Predicting Fault-Prone Files using Machine Learning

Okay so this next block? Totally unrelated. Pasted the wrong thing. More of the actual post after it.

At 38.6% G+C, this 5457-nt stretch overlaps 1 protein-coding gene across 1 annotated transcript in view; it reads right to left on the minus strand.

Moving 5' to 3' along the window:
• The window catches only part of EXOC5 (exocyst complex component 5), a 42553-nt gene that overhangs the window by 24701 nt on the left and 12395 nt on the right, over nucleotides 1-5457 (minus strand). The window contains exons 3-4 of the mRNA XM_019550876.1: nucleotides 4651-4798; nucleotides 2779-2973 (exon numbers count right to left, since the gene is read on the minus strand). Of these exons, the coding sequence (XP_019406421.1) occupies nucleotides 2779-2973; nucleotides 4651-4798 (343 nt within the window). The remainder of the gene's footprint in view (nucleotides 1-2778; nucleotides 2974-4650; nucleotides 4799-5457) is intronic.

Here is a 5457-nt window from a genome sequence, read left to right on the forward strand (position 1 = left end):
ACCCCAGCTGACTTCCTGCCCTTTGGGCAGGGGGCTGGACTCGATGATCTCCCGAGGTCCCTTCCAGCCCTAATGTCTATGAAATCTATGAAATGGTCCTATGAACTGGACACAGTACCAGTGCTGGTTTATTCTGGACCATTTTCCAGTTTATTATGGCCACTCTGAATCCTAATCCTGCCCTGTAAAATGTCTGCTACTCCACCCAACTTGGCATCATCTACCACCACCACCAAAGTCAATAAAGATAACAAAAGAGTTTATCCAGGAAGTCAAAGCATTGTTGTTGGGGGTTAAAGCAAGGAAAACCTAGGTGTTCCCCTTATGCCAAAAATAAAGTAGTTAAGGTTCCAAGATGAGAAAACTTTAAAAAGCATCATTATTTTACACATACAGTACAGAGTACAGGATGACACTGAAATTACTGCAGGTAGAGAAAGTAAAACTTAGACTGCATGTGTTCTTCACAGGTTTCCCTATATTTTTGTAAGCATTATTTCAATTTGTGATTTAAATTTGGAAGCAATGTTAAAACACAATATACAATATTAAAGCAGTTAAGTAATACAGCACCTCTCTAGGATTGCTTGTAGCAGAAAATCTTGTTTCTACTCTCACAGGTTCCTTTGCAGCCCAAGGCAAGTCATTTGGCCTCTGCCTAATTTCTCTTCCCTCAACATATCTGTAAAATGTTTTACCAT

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<ul><li><p>Predicting Fault-Prone Files using Machine Learning: A Java Open Source CaseStudy</p><p>Priya Krishnan Sundararajan, Ole J. Mengshoel, SureshBabu Rajasekaran,Guido A. Ciollaro and Xinyao HuCarnegie Mellon University, Silicon Valley</p><p>{priya.sundararajan, ole.mengshoel, xinyao.hu}@west.cmu.edu, suresh.rajsekaran@gmail.com, guido river@hotmail.com</p><p>Abstract</p><p>In this paper, we study 9 open source Java projects,10 classical software metrics, 6 machine learning algo-rithms, and the FindBugs software. These Java projectscontain a total of 18,985 files and 3 million lines ofcode. We used the machine learning approaches to esti-mate the posterior probability of a file being buggy. Ourmain finding is that classification using decision trees,Naive Bayes, and Bayesian networks perform best.</p><p>1 IntroductionBugs account for 40% of system failures (Marcus and Stern2000). The correctness and dependability of software sys-tems are very important in mission-critical systems. In thepast, the way to find bugs in software was by manual inspec-tion or by extensive testing. Nowadays, there are many toolbased approaches (Rutar, Almazan, and Foster 2004) whichcan be broadly classified as dynamic analysis and static anal-ysis techniques.Dynamic analysis techniques discover properties by mon-</p><p>itoring program executions for particular inputs; standardtesting is the most commonly used form of dynamic anal-ysis (Dillig, Dillig, and Aiken 2010). Static analysis tools(Balakrishnan and Reps 2010) does not require code exe-cution and the code is tested for all possible inputs. Find-Bugs (Hovemeyer and Pugh 2004) is a specific example ofsuch an Oracle. All these tools are based on detailed anal-ysis of source code files and will often have computationalcost or require substantial setup time, especially for com-plex software, models and algorithms. Some techniques,including most model checkers (Corbett et al. 2000) andtheorem provers (Flanagan et al. 2002), work on mathemat-ical abstractions of source code which are difficult or time-consuming to develop.The purpose of this work is different from and comple-</p><p>mentary to much previous work on software quality assur-ance. Instead of attempting to locate the exact location of aknown or potential bug, our goal is to establish, by means ofmachine learning, the smell of each file that makes up asoftware project. Stated more formally, we consider the out-put of a machine learning classifier, which for each source</p><p>Copyright c 2012, Association for the Advancement of ArtificialIntelligence (www.aaai.org). All rights reserved.</p><p>code file a feature vector as input, to rank the files based ontheir probability of being buggy. The lift curves that are in-duced from the ranking are drawn based on the predictionsof the Oracle which gives the correct class, thus incorrectpredictions can easily be identified. We explore methodsto predict the number of buggy files to stop the machinelearning classifiers as soon as the expected number of buggyfiles are identified. By this analysis we wish not only to fur-ther investigate the files that are most likely to be fault-pronefirst, but also to stop a more detailed analysis as soon as theexpected number of buggy files have been processed. Wecall this methodology Strategic Bug Finding (SBF).In experiments, we use six machine learning algorithms,</p><p>namely Naive Bayes, Bayesian network, decision tree(C4.5), radial basis function (RBF), simple logistics and ze-roR. We analyze nine open source Java projects using theseML algorithms, as implemented in the Weka tool (Hall etal. 2009). Our main experimental result is that Bayesiannetworks and decision tree perform better for most of theprojects.The rest of this article is organized as follows: In section</p><p>2 we discuss previous work in the prediction of buggy files.The machine learning algorithms used in our approach arediscussed in section 3. In section 4 we present our frame-work and the algorithms that we have used. In section 5experimental results and the lift charts are shown. section 6concludes the paper and presents future work.</p><p>2 BackgroundSoftware metrics are used, for example, to provide measure-ments of the source codes architecture and data flow. Tak-ing software metrics as features, machine learning classifierscan be used to predict the probability of a file being buggy.This fundamental connection between software quality andmachine learning has been explored by several researchersin the past. There are studies that focus on predicting thefault-proneness of software based on structural propertiesof object oriented code (Arisholm, Briand, and Johannessen2010). Code change history, along with dependency metrics,has been used to predict fault-prone modules (Nagappan andBall 2007) (Kim, Whitehead, and Zhang 2008). A numberof process measures in addition to structural measures havealso been used (Weyuker, Ostrand, and Bell 2007). It hasbeen argued that performance measures should always take</p></li><li><p>into account the percentage of source code predicted as de-fective, at least for unit testing and code reviews (Mende andKoschke 2009). The cost of predicting a source file as de-fective during manual testing is proportional to the size ofthe source code; this is often neglected (Arisholm, Briand,and Fuglerud 2007).The quality and quantity of training data (software met-</p><p>rics) have direct impact on the learning process as differ-ent machine learning methods have different criteria regard-ing training data. Some methods require large amounts ofdata, other methods are very sensitive to the quality of data,and still others need both training data and a domain the-ory (Witten and Frank 2005)). An interesting comparisonof ant colony optimization versus well-known techniqueslike C4.5, support vector machine (SVM), logistic regres-sion, K-nearest neighbour, RIPPER and majority vote hasbeen performed (Vandecruys et al. 2008). In terms of ac-curacy, C4.5 was the best technique. An experimental eval-uation of neural networks versus SVMs on a simple binaryclassification problem (i.e. buggy vs. correct) gave theseresults (Gondra 2008): the accuracy was 87.4% when usingSVM compared to 72.61%when using neural networks. Thecost-effectiveness and classification accuracy (precision, re-call, ROC) of eight data mining techniques have also beenevaluated (Arisholm, Briand, and Fuglerud 2007). The C4.5method was found to out-perform other including SVM andneural networks. Our results also confirms that C4.5 per-forms better than other machine learning classifiers. Oneway to graphically evaluate the performance of the modelsare lift charts also known as Alberg diagrams (Ohlsson andAlberg 1996).</p><p>3 Machine LearningIntuitively, predicting fault-prone files is a simple classifi-cation problem label each file instance as buggy or correct.We can solve this classification problem by learning a classi-fier that discriminates between the files in the project basedon the metrics of the file. A set of labeled training exam-ples is given to the learner and the learned classifier is thenevaluated on a set of test instances.The application of machine learning techniques to soft-</p><p>ware bug finding problems has become increasingly popularin recent years. But selecting a best machine learning clas-sifier for a given software project is not possible except intrivial cases. For large software projects, we do not under-stand the software metrics that affect the performance of aclassifier to make the predictions with confidence. Severalmachine learning techniques can be used. We use the NaiveBayes, decision tree, Bayesian network, radial basis func-tion, zeroR and simple logistic classifiers. We evaluate theperformance of these classifier using the lift charts.We use the C4.5 decision tree classifier (Quinlan 1993)</p><p>which works by recursively partitioning the dataset. In ourcontext, each leaf of a decision tree corresponds to a sub-set of the data set available (based on the software metricsfor the subset of files) and its probability distribution can beused for prediction when all the conditions leading to thatleaf are met. The C4.5 decision tree classifier performed</p><p>better than other modeling techniques like SVM and neuralnetworks (Arisholm, Briand, and Fuglerud 2007).In terms of predicting the defects in software, Naive</p><p>Bayes outperforms a wide range of other methods (Turhanand Bener 2009), (Tao and Wei-hua 2010). Naive Bayes as-sumes the conditional independence of attributes. Althoughthe probability estimates that it produces can be inaccurate,it often assigns maximum probability to the correct class(Frank et al. 2000). It is therefore interesting to see howit performs for software bug prediction task with the inde-pendence assumption. The Naive Bayes classifier (John andLangley 1995) is used.Whereas in reality, in terms of these metrics measure var-</p><p>ious aspects of the same file in a software project, individ-ual metric attributes tend to be highly correlated with eachother (known as multicollinearity) (Dick et al. 2004). TheBayesian network classifier facilitates the study of intra-relationship between software metrics and allow one to learnabout causal relationships. We use Bayesian network classi-fier (Bouckaert 2004), the training set is used to build theBayesian network structure using the learning algorithmsand the predictions on the test set to classify buggy files fromnon-buggy ones are done using the inference algorithms.We use the simple logistic classifier (Landwehr, Hall, and</p><p>Frank 2005) for building linear logistic regression models.The zeroR determines the most common class and tests howwell the class can be predicted without considering other at-tributes. It is used as a lower bound on performance. We usea normalized Gaussian radial basis basis function network(Buhmann 2003).</p><p>4 Framework and AlgorithmsWe consider a set of software projects = {1, 2, . . .}.Consider one particular project . It contains a set of (sourcecode) files = {1, 2, . . .}, were each i is expressedin a programming language. For each (source code) file,multiple metrics are computed. In other words, we have aset of metrics functions G = {g1, g2, . . . , gm}. Specifically,a metric function g G is a function from the set of allpossible programs into the natural numbers N. The machinelearning algorithms are represented as L = {l1, l2 . . .}Using the above set-up, we form , and get a case</p><p>(E, c), where E = (g1(i), g2(i), g3(i), . . . , gm(i)),that also contains a discrete bug classification cC = {c1,c2, . . .}. In the simplest case, C = {0, 1} where 0 meansnon-buggy while 1means buggy. Here,C is computed usinga bug-finding algorithm or the Oracle, such as FindBugs. Wegenerate the training setE for a subset of the projects exceptthe test project. This process is shown in Algorithm 1.Algorithm 2 show the test set generation and the learn-</p><p>ing phase. Each probabilistic classifier computes a posteriorPr(C | E) , where E is a case (the set of metrics for the file)but without the classification. Consider a project having nnumber of cases E where m of are buggy and n m arecorrect. Using a classifier, we can compute Pr(C | E) foreach case.The probabilities are sorted in a decreasing way,having the case E with higher probability of being buggyfirst. Algorithm 1 and 2 are run for each project to identifythe buggy files in each of them.</p></li><li><p>Algorithm 1 Training Set {1, 2, . . . M} {1, 2, . . . N}G {g1, g2, . . . , gm}E (g1(i), g2(i), g3(i), . . . , gm(i), c)for i = 1 to M in and i 6= k dofor j = 1 to N in do</p><p>Eij (g1(j), g2(j), . . . gm(j))cij Oracle(Eij)Ttraining Ttraining</p><p>Eij , cij</p><p>end forend for</p><p>Algorithm 2 Test Set - Project kL {l1, l2 . . . lO}for l = 1 to O in L dofor j = 1 to N in do</p><p>Ekj (g1(j), g2(j), . . . gm(j))c,Pr(c | Ekj) lk(Ttraining, Ekj)Predictedtest Predictedtest</p><p>Ekj , c, Pr(c | Ekj)</p><p>end forend for</p><p>Lift Curve Analysis</p><p>Lift curves are used to plot the number of source code files inthe x-axis vs the number of buggy files in the y-axis. Thesecurves are then used as in previous works, where predic-tion is based on ranking classes with highest fault predictionprobability (Briand and Wst 2002). We expect the curve toincrease sharply in the beginning and then reach a plateau.The fault-prone files are caught as the slope of the curve in-creases. Testing can be performed till this stage and stoppedwhen the slope of the curve flattens or the expected numberof buggy files can be calculated using maximum likelihoodestimation.Consider a set of software projects1 = {1, 2, . . .}.</p><p>Consider we wish to analyze one particular project k. Wewill create a training set2, Ttraining using the metrics fromprojects {1, 2, . . . , M} excluding the ones from k. Wewill use the metrics from project k as our test set, Ttest.Both the test set and the training set will have their predic-tion class labeled for each file. This is done using the Oracle.The test set predictions are used here to evaluate the pre-</p><p>dictions of the machine learning classifier. The machinelearning classifier gives the probability of bugginess giventhe software metrics, Pr(c | Eik) for each file i in thetest project k. The files are sorted in decreasing order tocapture the files that have the highest probability of beingbuggy. While drawing the lift charts, we consider the cumu-lative count of the actual predictions made by the Oracle foreach file instance. We do this counting in the order as sortedbased on the machine learning classifier. For each file i, weadd one and for each non-buggy file we add zero. The for-mal mathematical definition of the lift curve function g(i) is</p><p>1Note that this could be a very large number of projects.2Training set could be a subset of the projects.</p><p>shown below:g(i+ 1) = g(i) + (i+ 1)</p><p>g(0) = 0(1)</p><p>(i) ={0 if Pr(c | Eik) &lt; 0.5 and Oracle(Eik)=correct,1 if Pr(c | Eik) 0.5 and Oracle(Eik)=buggy</p><p>Thus only ranking is considered from the classifier, andthe lift curves are generated based on the predictions of theOracle. In the early stage, we expect both the classifier andthe Oracle to predict only buggy files. Thus the slope of thelift curve is expected to increase in the initial stage. If thereis a mismatch at this stage, then the lift curve will flatten outshowing the weakness of the classifier. But we expect thelift curve to flatten out after a certain period when there areno more buggy files to predict.</p><p>Figure 1: Lift Chart</p><p>Consider a project containing 1000 (one thousand) files,of which 200 (two hundred) are buggy. As shown in Figure1, the ideal situation would be that all bugs are found withinthe first 200 files as shown by the best case curve. On theother hand, the worst situation would be that all bugs wouldbe found within the last 200 files (worst case curve). Bysorting files by their probability of being buggy, a similarresult to average case curve would be obtained dependingon the accuracy of the ML algorithm. The better a classifieris trained, the closer to the best-case curve the result of usingit will be.One major...</p></li></ul>